Listening to this album is like being taken on a ride through a looney toons landscape of classical music, brooding samurai sound effects and Stravinsky's nightingales with echoes of Braxtons former band Battles. It is also becomes apparent that he was probably the driving force of that bands experimental sound and since purchasing this item i have not been able to stop listening.
My sister asked what the hell i was listening to and someone else commented that it was like the planet of the apes. So obviously not for those with conservative tastes.
Favourite track: The Duck and the Butcher
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Most Helpful Customer Reviews on (beta) 6 reviews
12 of 12 people found the following review helpful
Am I really the first? 26 Sept. 2009
By John - Published on
Format: Audio CD
There will be many more (positive) reviews soon, I hope. Anyway..

Tyondai Braxton is probably better known currently as the lead "singer," and multi-instrumentalist, for Battles. When I ripped this CD, my computer software labeled it as "Classical," probably meaning this is considered, or wanting to be considered, more high-brow. But you can tell Braxton never takes it that seriously - someone else must be responsible for that.

Battles fans may miss the drumming (we'll call what's in here "percussion," to keep with the high-brow theme). And John Adams might sue. But everybody else should be very pleased.

Braxton leads an ensemble that is mainly percussion and electronics, but also strings, and a kazoo is prominent for a lot of it. His weird singy-voice-manipulating thing shows up on most of the tracks, but it's just another instrument.
What comes out is very dramatic, cinematic - I would not be surprised to see Braxton show up with an orchestra in the near future.

The best attribute is that it's very lighthearted, whimsical. He's having a lot of fun.

He has won well-deserved praise from Bjork for the effort, and fans of the latter would definitely do well to pick this up. I bet Frank Zappa would give it two thumbs up, too. If you want a quick taste of the album, listen to about 30 seconds of Uffe's Woodshop - that would be the most representative taste of what you'll get.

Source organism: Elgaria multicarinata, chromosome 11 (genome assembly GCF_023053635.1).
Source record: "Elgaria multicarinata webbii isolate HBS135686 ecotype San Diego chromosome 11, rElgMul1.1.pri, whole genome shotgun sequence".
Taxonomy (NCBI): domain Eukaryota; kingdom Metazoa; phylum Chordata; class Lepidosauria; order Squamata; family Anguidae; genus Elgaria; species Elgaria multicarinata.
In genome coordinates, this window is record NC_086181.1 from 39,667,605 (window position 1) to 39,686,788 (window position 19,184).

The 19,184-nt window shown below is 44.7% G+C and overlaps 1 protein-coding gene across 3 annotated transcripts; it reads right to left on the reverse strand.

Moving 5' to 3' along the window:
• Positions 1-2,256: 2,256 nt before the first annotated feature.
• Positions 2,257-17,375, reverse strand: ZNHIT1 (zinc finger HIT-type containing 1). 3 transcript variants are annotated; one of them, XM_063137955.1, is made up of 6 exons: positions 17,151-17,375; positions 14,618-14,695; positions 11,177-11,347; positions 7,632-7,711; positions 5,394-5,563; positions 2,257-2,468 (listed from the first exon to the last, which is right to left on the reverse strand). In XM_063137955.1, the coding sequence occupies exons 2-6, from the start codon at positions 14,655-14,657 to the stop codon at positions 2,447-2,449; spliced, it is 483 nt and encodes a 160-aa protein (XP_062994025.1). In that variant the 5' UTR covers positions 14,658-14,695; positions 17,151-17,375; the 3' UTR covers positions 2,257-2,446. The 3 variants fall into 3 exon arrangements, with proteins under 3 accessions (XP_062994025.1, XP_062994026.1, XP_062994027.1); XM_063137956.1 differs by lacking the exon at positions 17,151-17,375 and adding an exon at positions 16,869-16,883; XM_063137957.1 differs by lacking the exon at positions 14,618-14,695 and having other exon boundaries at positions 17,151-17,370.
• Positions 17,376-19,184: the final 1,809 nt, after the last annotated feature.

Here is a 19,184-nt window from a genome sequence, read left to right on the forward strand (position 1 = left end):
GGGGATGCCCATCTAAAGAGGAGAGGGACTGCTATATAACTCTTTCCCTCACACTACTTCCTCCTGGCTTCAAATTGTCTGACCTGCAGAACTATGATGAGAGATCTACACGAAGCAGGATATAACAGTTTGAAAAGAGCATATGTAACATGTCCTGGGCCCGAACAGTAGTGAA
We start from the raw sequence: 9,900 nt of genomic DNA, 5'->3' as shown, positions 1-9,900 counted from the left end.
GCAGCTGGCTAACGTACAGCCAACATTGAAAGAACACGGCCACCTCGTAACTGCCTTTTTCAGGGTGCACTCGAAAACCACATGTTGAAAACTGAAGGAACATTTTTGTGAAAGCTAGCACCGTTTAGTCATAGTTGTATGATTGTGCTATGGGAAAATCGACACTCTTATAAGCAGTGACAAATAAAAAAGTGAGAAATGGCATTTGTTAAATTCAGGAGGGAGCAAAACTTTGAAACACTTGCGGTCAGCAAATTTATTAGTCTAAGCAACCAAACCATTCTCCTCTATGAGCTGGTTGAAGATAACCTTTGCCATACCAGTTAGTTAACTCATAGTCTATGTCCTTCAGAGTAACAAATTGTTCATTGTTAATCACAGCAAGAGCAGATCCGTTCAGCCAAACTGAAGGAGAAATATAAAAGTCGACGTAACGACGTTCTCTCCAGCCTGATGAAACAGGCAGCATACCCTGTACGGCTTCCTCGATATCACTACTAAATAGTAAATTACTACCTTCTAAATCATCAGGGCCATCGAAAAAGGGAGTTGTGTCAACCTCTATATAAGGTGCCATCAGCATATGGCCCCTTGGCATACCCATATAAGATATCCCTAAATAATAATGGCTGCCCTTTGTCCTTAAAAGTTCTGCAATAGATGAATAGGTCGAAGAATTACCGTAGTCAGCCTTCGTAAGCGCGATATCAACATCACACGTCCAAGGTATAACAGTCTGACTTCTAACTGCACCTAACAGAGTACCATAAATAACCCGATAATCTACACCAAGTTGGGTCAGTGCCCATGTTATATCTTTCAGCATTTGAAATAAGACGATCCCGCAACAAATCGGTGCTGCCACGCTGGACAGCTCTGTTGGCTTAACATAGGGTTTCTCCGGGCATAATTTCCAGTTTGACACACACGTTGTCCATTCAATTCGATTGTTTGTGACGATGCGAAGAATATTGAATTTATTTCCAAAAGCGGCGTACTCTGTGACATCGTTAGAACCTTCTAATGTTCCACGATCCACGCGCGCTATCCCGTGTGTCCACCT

4 of 4 people found the following review helpful
Excellent 27 May 2010
By Bill Your 'Free Form FM Print DJ - Published on
Format: Audio CD
Someone who knows I am into jazz turned me on to this because Braxton is the son of free jazz sax player Anthony Braxton.

And listening, I concur with John Jon's review comparing it to Zappa: late Zappa. The electronic constructions and weird timing sculptures remind of Master Frank's synclevier experiments such as Jazz From Hell and Civilization Phase 3. Purposely ramshackle houses of rhythms, counter-rhythms and noise monsters, all taking full advantage of modern electronic perfection.

Most bands use technology to make music sound trendy or to make the same music they could play on guitars in their garage. Guys like Zappa and Braxton use technology to make music human hands can't, and that puts music like Central Market in a whole other world
By D.B. Derry - Published on
Verified Purchase
I give it TEN STARS because this music is AMAZING! There's a reason the Ohio Bluecoats used it in their 2014 DCI World Championship routine...because it is AWESOME! Mr. Braxton, you owe the Bluecoats a huge thank-you because they just made me a fan of your music and I wouldn't have heard of you otherwise. Also, I thank YOU because your work has inspired me once again!
If you're looking for something strikingly different, this is one of the best albums of the year 13 Mar. 2014
By Justin J. Norman - Published on
Format: Audio CD Verified Purchase
Utilizing the same odd rhythms as the band he formerly played in (Battles), but mixing it with a wider and more varied sound palette, Tyondai Braxton serves up some pretty awesome new instrumental tracks. "Platinum Rows" is worth the price of the album alone, just to hear the awesome use of a kazoo choir.
Pure genius 24 July 2013
By Patrick Collins - Published on
Format: Audio CD Verified Purchase
This cd blew me away. I'm a major prog-head and if you enjoy the more complex end of prog like Karda Estra, Jose Luis Ledesma, Kotobel, etc. then this will be a no brainer. The track "Platinum Rows" sounds to me like what Stravinsky might sound like if he were a young man today with access to current technology. The rest of the cd varies wildly in tone but it is always suprising, interesting and unexpected with amazing textures and combinations of sounds. This guy is a goddamn genius!